A recently discovered letter written by President Abraham Lincoln that offers a glimpse into his thinking during the early part of the Civil War sold this week in Pennsylvania for $85,000, according to an autograph dealer.
The previously unpublished letter had been in the same private collection for at least a century before it was acquired earlier this year, said Nathan Raab, the principal of the Raab Collection, which buys and sells historical autographs, documents and signed letters.
“Discovering unpublished, unknown letters of Abraham Lincoln is increasingly rare,” Mr. Raab said in a statement about the document on the Pennsylvania collection’s website. The letter, which measures 5 by 8 inches, was sold to a private collector in the southeastern United States on Wednesday, Mr. Raab said.
Dated Aug. 19, 1861, the short letter is addressed to Charles Ellet Jr., an American civil engineer and Union Army colonel, who had met the president and lobbied him for the creation of a civil engineering corps. Colonel Ellet had insisted that immediate action be taken to understand the South’s infrastructure because he felt that Washington was vulnerable.
“So here we see Lincoln taking on an effort to document the Southern infrastructure and to exploit that information to benefit the Union and protect Washington,” Mr. Raab said on Wednesday.
Mr. Raab said the document showed the 16th president in his role as commander in chief in the early months of the Civil War, which began in 1861 and ended in 1865.
He added that Colonel Ellet was a “very well-known engineer” and that his letters to Lincoln were digitized by the Library of Congress.
In the letter, Lincoln directs Colonel Ellet to discuss the matter of the corps with Gens. Winfield Scott, George B. McClellan and James Totten, all of whom Mr. Raab described as major players in the war.
“You propose raising for the service of the U.S., a Civil Engineer Corps,’’ Lincoln opened in the letter addressed from the White House, which he called the “Executive Mansion.”
Lincoln continued, “I am not capable to judge of the value of such a corps; but I would be glad to accept one if approved by Gen. Scott, Gen. McClellan & Gen. Totten. Please see them and get their views upon it.”
Lincoln signed the letter “yours truly” followed by his name.
Mr. Raab said that “we know from Ellet’s next letter to Lincoln that he took this very letter to McClellan, who refused to see him in spite of the order, physical proof, from the president.”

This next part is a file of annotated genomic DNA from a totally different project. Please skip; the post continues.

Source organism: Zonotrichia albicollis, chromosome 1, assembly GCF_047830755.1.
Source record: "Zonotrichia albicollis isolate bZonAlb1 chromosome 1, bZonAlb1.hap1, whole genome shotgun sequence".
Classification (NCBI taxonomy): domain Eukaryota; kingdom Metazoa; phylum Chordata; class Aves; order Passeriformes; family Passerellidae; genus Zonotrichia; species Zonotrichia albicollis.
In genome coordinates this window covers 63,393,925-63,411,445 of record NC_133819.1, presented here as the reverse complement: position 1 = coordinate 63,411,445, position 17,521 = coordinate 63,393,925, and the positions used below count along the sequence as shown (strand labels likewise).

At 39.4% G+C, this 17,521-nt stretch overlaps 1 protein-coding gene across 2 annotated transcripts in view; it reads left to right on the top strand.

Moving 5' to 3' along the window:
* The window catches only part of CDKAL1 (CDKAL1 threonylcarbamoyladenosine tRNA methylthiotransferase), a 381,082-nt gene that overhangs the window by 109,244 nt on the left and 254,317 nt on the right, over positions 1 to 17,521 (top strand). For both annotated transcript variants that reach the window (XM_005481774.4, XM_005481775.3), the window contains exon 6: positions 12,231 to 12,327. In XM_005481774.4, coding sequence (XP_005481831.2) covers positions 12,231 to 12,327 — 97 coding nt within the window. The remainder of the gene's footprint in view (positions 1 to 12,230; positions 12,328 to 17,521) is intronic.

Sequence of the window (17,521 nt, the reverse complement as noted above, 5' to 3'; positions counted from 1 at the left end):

But Colonel Ellet’s suggestions went unheeded by the Union Army, and on March 9, 1862, the Merrimack, a Confederate ramming ship, destroyed a fleet of Union boats at the Battle of Hampton Roads.
Overall, Mr. Raab said, the letter “fills in a part of the historical record that had been missing.”
Presidential artifacts are in high demand by collectors. Historical importance often plays a major role in the price range. A rare copy of the Emancipation Proclamation sold for more than $2 million in New York City in 2012.
Obscure interest can also be a factor. A locks of Lincoln’s hair, wrapped in a bloody telegram reporting his assassination, sold for $81,000 in 2020. Another strand of his hair sold in Dallas in 2012 for $38,837.
A letter by Lincoln on Executive Mansion stationery that demanded the resignation of the postmaster general before the 1864 election sold for $115,000 last year, while a one-sentence note calling for a cabinet meeting sold for $43,125.
“Abraham Lincoln is really popular with manuscript collectors, and anything written from the White House, or Executive Mansion, is pretty special,” said Bobby Livingston, executive vice president for RR Auction, based in Boston.
Newly discovered letters written by Lincoln turn up every few years, but the letter to Colonel Ellet was important because it showed the president’s efforts to balance engineering, military and political demands, said James Cornelius, a historian and editor of The Journal of the Abraham Lincoln Association.
Harold Holzer, a Lincoln historian, said the letter was arcane but significant.
“We’ve long known about Ellet and his prescient concerns about the safety of Washington, D.C., during the early months of the Civil War, but not so much about Lincoln’s almost casual willingness to let subordinates decide on how to resolve such crucial matters — while he was still trying to educate himself about military tactics and strategy,” Mr. Holzer said in an email.
Mr. Raab said on Friday that the letter to Colonel Ellet sold within hours of being offered for sale.
“Its content was not part of the collected works, which adds to the excitement,” he said. “There is also the intangible element that it has not been on the public market, so it is the first time a collector alive today would have had a chance to own it.”